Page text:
The Cumberland Fontworks

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Arvigo is playfully evil. Like Hultog and a few of my other fonts, the inspiration for this one came from my long-running FRP campaign. Arvigo's a decidedly unpleasant character: a shifty, machiavellian underworld figure lacking ethics, sympathy and, as it happens, his nose. He'd consider this font pretty. The folks at White Wolf agreed; they found it sufficiently ooky to be the "Nosferatu" header font in their Vampire: The Requiem RPG. Freeware.

[Graphic Sample of Arvigo.TTF]

Apple Butter - the food, that is - was a childhood favorite of mine. Strawberry-rhubarb preserves, apple butter, and a creamy potato and macaroni soup are my three fondest food-related memories, and all three were the work of Etta Collins, my great-grandmother. Something about the look of this month's font got me thinking of those days. Freeware.

[Graphic Sample of Apple Butter.TTF]

Mexlar is an alien script it took me a year to nail down, and I'm very happy with the final result. This is the writing of the red-shelled, hooting alien prudes I introduced in Points in Space. Handy for Game Masters in need of an alien/fantasy alphabet your players haven't seen before! Goofy freeware.

[Graphic Sample of Mexlar.TTF]

Vanthian Ragnarok is an oddity I produced mainly as a teasing inside-joke during the days when Encounter Critical was still a hoax. It begins with the same kind of typewriter face used in the game, but then thrashes directly across the middle with a wavering line. I'm not sure why; I just liked the way it looked. A stress-font for the end of this or any other world. Freeware.

[Vanthian Ragnarok image]

Phaeton John is one of the more eccentric of my warmly-hand-drawn family of families, stretching high into the vertical, and dancing unashamedly through a jumble of retro styles. It is, in other words, very Uresia, and designed to complement other Uresia fonts like Apple Butter, Heirany and Atlas of the Magi. Freeware.

[Time to call Phaeton John!]

Oddbats began with me teaching myself pure-vector doodling to make a single glyph for a sourcebook, and quickly became an avalanche of spinning, carving, and smooshing. I kept going (and kept learning) until I had a set full of ... I guess you'd call them typographer's bullets, but the kind the typographer would shoot himself in the head with, rather than actually use in a sensible layout. Or would he? Would you? Freeware.

[an image of some very odd 'bats]

Homespun is a less-assuming sibling to Phaeton John, a font more careful in its stride and infused with far less self-confidence. What it loses in style it gains in warmth; this is a font that needs a hug, but knows how to hug back. Two versions, both freeware.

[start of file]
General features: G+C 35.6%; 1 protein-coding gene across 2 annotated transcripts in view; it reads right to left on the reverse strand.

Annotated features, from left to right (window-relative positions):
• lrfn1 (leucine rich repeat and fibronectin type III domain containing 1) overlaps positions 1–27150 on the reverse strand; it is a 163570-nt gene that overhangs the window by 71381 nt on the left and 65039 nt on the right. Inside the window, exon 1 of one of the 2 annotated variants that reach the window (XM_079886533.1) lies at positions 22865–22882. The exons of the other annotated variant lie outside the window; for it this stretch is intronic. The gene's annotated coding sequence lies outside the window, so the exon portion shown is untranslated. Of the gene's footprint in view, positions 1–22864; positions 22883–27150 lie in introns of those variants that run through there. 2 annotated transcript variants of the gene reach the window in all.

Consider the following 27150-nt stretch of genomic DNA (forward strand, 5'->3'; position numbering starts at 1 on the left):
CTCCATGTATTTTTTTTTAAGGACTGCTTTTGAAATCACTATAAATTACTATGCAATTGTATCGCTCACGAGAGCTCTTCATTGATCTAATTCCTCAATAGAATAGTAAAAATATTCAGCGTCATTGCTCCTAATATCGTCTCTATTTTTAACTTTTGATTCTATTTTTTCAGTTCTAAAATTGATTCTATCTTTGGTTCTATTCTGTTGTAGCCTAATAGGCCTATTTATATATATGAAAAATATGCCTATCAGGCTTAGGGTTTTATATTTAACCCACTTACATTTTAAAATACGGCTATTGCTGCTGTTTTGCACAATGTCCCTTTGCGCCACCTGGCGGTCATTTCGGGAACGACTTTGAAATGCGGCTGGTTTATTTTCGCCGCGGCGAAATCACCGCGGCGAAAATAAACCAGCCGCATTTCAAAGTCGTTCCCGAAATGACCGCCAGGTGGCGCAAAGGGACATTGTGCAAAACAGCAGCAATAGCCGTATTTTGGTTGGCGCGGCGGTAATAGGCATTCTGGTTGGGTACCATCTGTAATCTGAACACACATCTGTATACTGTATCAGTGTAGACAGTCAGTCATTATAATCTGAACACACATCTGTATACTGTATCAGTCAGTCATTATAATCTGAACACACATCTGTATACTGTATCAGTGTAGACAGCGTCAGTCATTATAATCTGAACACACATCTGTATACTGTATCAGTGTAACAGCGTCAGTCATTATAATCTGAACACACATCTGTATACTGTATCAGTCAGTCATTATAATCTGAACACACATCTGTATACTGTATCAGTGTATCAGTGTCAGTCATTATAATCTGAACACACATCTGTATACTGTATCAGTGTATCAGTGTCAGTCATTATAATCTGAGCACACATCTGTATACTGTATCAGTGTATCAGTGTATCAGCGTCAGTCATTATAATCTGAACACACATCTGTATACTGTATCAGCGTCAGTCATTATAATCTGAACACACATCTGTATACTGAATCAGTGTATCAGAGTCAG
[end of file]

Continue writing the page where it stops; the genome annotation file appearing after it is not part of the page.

[Homespun and the small-caps variant image]

Nicotine Stains is the result of continual exposure Austin's bar-band scene (and the resulting handbills), as well as what amounts to a dirty little thrill from seeing nice, clean type thrashed and mangled. I regard myself as a knight in whatever army opposes the symmetrical and regular things in the world, a champion of the rumpled, the worn, the comfortably lived-in and casually discarded. Rock on. Freeware.

[Graphic Sample of Nicotine Stains.TTF]

Yemite Snow Letters are magical glyphs from death-haunted Yem, that dark and frosty island at the northernmost edge of civilized Uresia. Don't eat the yellow snow? Indeed, and if you're very wise, you'll keep line of sight to it blocked, as well. Freeware.

[Yemite Snow Letters image]

Dragon Harbour speaks for itself. Alas, it speaks mainly of drunken fantasy cartographers hitting their noggins painfully on trestle tables and giggling into the sheperd's pie. Freeware.

[Dragon Harbour image]

Lunatic is my earlier (stiffer, caffeine-wracked) handwriting font. It's perfect for corresponding with homicidal maniacs, disturbed Cthulhu cultists, and similar friendlies. According to correspondence from users, earlier versions of Lunatic have been employed in projects ranging from RPG handouts (the handwriting of a child werewolf) to a 10-page final essay for a Psychology class! I use it for map labels in Points in Space!

[Lunatic Sample Image]

Cock Boat "You can name it anything you like," I said. Jhada Rogue Addams, my sister-in-spirit from back east in Virginia, was visiting Sandra and I in Texas and so, naturally, I had her "working in the font mines." Apparently, the phrase "Here comes the cock boat!" was used in an off-color Dilbert parody online somewhere, and Rogue had found the term charming. Share it with your family; I'll be sharing it with mine. Freeware.

Heirany is, in theory, a constantly-growing family of warmly-hand-drawns based on the same master drawing, an obvious complement to other fonts you can find here. In practice, it's a very, very slowly growing family. Currently, there are two styles (a faint and extra-bold version), made a couple of years apart! More soon. I hope. Freeware.

[Heirany image]

Skuntch I've played a bit with the ever-popular "stressed" approach to making a font, where you take a traditional typeface of some kind and make it look like it's been printed, scratched, faded, bloated, crumpled, discarded, abused and so on . . . and I've done a lot of hand-drawn, playful fonts, too. When I sat down to draw Skuntch, I was doing the latter in the mood for the former, so I got messy with a calligraphy marker! Fun freeware.

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